Don’t miss the final stop of Apollo 11’s national tour

On July 24, 1969, the Apollo 11 mission met President Kennedy’s 1961 challenge of “landing a man on the Moon and returning him safely to the earth” before the end of the decade. Destination Moon: The Apollo 11 Mission explores and honors that great achievement using genuine flown artifacts from the Apollo 11 mission on loan from the National Air and Space Museum. Featuring the Apollo command module Columbia — the only portion of the historic spacecraft to survive the lunar journey — the exhibition explores the birth and development of the American space program and the space race in time for the 50th anniversary of humankind’s greatest scientific achievement.

Destination Moon gives guest the rare opportunity to see artifacts that made the 953,000-mile journey possible, like Buzz Aldrin’s gold-plated extravehicular helmet visor and thermal-insulated gloves. The dizzying star chart that helped Neil Armstrong, Buzz Aldrin and Michael Collins navigate the historic journey and the rucksack and survival kit that accompanied the astronauts are also included. The star of the exhibition is the Columbia command module, on display outside the National Air and Space Museum for the first time since 1976.

“Artifacts so authentic you can almost smell the moon dust on them!"

Destination Moon: The Apollo 11 Mission is organized by the National Air and Space Museum and the Smithsonian Institution Traveling Exhibition Service. The exhibition is made possible by the support of Jeff and MacKenzie Bezos, Joe Clark, Bruce R. McCaw Family Foundation, the Charles and Lisa Simonyi Fund for Arts and Sciences, John and Susann Norton, and Gregory D. and Jennifer Walston Johnson.

The exhibition in Cincinnati is supported by the Carol Ann and Ralph V. Haile, Jr./U.S. Bank Foundation, Western & Southern Financial Group, the Farmer Family Foundation and the Harold C. Schott Foundation, Tom and Francie Hiltz, Trustees.

Western and southern financial group logo
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Farmer Family Foundation logo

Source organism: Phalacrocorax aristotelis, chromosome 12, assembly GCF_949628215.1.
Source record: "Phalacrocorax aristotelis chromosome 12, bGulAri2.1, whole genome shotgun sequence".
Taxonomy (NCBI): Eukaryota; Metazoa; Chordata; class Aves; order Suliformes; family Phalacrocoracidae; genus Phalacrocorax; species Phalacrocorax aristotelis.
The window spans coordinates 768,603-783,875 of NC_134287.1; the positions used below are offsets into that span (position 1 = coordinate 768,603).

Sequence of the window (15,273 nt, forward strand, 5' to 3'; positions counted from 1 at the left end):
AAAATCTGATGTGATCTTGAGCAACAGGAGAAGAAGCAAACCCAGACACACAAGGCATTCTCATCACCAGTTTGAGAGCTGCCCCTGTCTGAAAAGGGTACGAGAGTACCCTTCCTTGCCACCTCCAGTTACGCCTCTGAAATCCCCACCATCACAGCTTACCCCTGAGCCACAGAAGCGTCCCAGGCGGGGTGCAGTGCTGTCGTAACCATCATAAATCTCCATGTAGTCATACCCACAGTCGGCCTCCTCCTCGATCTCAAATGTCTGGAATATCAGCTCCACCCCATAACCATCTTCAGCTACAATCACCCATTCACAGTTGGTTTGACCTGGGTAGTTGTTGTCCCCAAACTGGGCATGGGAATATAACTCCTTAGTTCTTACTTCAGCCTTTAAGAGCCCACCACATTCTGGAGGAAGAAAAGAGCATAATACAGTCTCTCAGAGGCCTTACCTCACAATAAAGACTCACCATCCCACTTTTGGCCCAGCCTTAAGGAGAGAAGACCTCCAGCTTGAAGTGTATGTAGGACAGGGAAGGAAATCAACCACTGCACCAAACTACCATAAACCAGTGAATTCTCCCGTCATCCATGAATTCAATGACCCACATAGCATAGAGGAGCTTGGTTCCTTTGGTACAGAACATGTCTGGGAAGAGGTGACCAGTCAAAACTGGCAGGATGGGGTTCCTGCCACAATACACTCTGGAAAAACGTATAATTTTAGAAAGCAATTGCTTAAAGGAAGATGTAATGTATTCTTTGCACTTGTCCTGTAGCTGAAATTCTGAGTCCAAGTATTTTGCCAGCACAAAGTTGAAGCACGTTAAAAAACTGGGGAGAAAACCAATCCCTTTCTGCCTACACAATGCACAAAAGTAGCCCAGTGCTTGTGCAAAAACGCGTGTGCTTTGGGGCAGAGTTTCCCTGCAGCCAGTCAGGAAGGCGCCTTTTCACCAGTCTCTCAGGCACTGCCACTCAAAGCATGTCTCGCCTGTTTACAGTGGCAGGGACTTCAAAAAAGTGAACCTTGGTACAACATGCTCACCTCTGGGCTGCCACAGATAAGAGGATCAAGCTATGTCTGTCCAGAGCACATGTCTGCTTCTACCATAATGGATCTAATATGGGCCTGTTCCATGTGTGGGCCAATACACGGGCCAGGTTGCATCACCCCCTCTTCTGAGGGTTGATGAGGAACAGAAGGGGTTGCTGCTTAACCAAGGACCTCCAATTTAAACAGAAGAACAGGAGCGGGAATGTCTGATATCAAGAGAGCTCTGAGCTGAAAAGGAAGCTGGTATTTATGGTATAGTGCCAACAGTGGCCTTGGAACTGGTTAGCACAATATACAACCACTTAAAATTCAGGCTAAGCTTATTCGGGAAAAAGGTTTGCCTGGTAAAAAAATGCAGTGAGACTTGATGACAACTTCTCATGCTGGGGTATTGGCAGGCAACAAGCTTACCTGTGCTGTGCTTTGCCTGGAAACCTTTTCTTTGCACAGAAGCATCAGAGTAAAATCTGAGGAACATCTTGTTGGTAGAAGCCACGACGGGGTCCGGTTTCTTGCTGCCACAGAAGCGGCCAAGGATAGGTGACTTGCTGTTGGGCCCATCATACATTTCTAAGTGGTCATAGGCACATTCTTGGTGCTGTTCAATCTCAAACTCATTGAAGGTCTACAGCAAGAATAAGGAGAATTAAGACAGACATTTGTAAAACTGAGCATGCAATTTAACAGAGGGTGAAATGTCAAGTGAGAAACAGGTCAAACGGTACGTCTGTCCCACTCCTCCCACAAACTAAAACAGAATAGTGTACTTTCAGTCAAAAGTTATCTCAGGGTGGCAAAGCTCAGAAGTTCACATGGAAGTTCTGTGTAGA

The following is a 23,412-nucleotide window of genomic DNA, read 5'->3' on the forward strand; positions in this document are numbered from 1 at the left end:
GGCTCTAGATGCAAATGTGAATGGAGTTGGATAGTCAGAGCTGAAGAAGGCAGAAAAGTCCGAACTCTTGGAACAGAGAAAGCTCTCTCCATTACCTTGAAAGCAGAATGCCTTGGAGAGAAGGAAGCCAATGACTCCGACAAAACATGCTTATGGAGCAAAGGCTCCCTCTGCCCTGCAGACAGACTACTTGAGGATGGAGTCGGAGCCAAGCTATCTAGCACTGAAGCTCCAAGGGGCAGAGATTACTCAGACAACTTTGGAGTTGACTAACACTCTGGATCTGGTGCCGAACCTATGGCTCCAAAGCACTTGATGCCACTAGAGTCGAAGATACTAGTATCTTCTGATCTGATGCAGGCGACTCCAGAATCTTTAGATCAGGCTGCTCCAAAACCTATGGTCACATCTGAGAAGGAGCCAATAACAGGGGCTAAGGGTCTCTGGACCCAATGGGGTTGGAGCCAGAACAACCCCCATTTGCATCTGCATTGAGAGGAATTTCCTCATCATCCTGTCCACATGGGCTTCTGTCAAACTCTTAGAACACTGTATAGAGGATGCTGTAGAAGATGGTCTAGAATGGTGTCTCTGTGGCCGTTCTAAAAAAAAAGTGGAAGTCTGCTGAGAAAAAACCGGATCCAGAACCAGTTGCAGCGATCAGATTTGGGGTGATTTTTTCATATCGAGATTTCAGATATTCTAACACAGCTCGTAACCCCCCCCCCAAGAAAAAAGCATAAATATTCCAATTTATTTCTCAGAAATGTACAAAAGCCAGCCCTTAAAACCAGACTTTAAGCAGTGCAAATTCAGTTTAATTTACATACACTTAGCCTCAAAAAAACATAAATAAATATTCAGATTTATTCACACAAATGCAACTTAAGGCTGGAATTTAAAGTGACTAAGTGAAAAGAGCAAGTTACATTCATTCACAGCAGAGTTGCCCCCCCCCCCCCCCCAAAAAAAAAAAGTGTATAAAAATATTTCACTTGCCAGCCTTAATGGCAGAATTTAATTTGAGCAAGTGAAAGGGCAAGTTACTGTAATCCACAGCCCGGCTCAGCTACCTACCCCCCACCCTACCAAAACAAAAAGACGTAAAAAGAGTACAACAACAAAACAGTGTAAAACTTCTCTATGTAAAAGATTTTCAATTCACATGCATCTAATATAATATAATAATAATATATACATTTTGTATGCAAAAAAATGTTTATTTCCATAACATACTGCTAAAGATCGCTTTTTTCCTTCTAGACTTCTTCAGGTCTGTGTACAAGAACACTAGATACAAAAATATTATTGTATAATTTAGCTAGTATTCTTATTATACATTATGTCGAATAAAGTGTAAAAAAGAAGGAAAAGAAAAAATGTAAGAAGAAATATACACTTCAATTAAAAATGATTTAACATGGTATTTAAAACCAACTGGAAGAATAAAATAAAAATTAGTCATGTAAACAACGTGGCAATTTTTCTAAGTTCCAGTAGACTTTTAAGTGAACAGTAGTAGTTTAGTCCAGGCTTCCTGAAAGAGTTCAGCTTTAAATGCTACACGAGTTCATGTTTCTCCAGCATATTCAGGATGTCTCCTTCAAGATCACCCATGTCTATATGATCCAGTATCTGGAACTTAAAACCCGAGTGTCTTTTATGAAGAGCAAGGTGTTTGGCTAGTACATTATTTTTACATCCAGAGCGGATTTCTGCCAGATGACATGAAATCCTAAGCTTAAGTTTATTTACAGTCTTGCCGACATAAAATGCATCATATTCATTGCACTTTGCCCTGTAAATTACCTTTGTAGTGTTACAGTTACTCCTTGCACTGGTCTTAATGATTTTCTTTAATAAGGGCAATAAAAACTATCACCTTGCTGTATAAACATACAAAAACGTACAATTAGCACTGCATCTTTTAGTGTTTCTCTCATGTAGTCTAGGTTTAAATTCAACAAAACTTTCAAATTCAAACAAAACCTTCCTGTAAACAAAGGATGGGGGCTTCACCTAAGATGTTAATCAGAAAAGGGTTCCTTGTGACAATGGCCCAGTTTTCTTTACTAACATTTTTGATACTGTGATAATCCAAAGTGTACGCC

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“So crazy to stand inches away from the command module!"

Command Module

Command Module Columbia

Manufacturer: North American Rockwell
Primary Materials: aluminum alloy, stainless steel, titanium

The only part of the Apollo 11 spacecraft to return intact to Earth. It was the three-person crew’s living quarters for most of the mission, from Cape Kennedy, to the Moon’s orbit, to splashdown in the Pacific Ocean.

Aldrin's Visor

Aldrin’s Extravehicular Visor

Visor materials: gold-plated polycarbonate, UV-coated polycarbonate

The A7-L Lunar Extravehicular Visor Assembly consists of a polycarbonate shell onto which the cover, visors, hinges, eyeshades and latch are attached. It has two visors, one covered with a thermal control coating and the other with a gold optical coating. It also has two steel side sunshields, which could be raised and lowered independently. It provided impact, micrometeoroid, thermal, ultraviolet and infrared light protection.

Aldrin's Gloves

Aldrin’s Extravehicular Gloves

Primary exterior materials: beta cloth, Chromel-R, Velcro, rubber-silicone compound

The gloves were constructed of an outer shell of Chromel-R fabric with thermal insulation to provide protection while handling extremely hot or cold objects. The blue fingertips were made of silicone rubber to provide sensitivity. The inner glove was of a rubber/neoprene compound, into which the restraint system was integrated.

Rucksack 1, survival kit

Rucksack #1, Survival Kit

Each Apollo mission was equipped with two rucksacks providing equipment to allow for crew survival on Earth for up to 48 hours after landing. This is the first of the two rucksacks flown on Apollo 11. It includes three water containers, one radio beacon with spare battery, three pairs of sunglasses, six packages of desalted chemicals, one desalter kit, two survival lights, one machete and two bottles of sunscreen.

“If you’re a space nut, this exhibit is totally worth it!"

A New Moon Rises

The Moon is not the same place as when astronauts last stepped on foot on it. A New Moon Rises, a companion gallery to Destination Moon presented by the Smithsonian, features stunning large-scale photographs of the lunar surface captured by the Lunar Reconnaissance Orbiter Cameras (LROC) between 2009 and 2015. The highly detailed photographs reveal a celestial neighbor that is surprisingly dynamic and full of grandeur and wonder.

A New Moon Rises was created by the National Air and Space Museum and the Arizona State University, and is organized by the Smithsonian Institution Traveling Exhibition Service.

A New Moon Rises is included with admission to Destination Moon: The Apollo 11 Mission.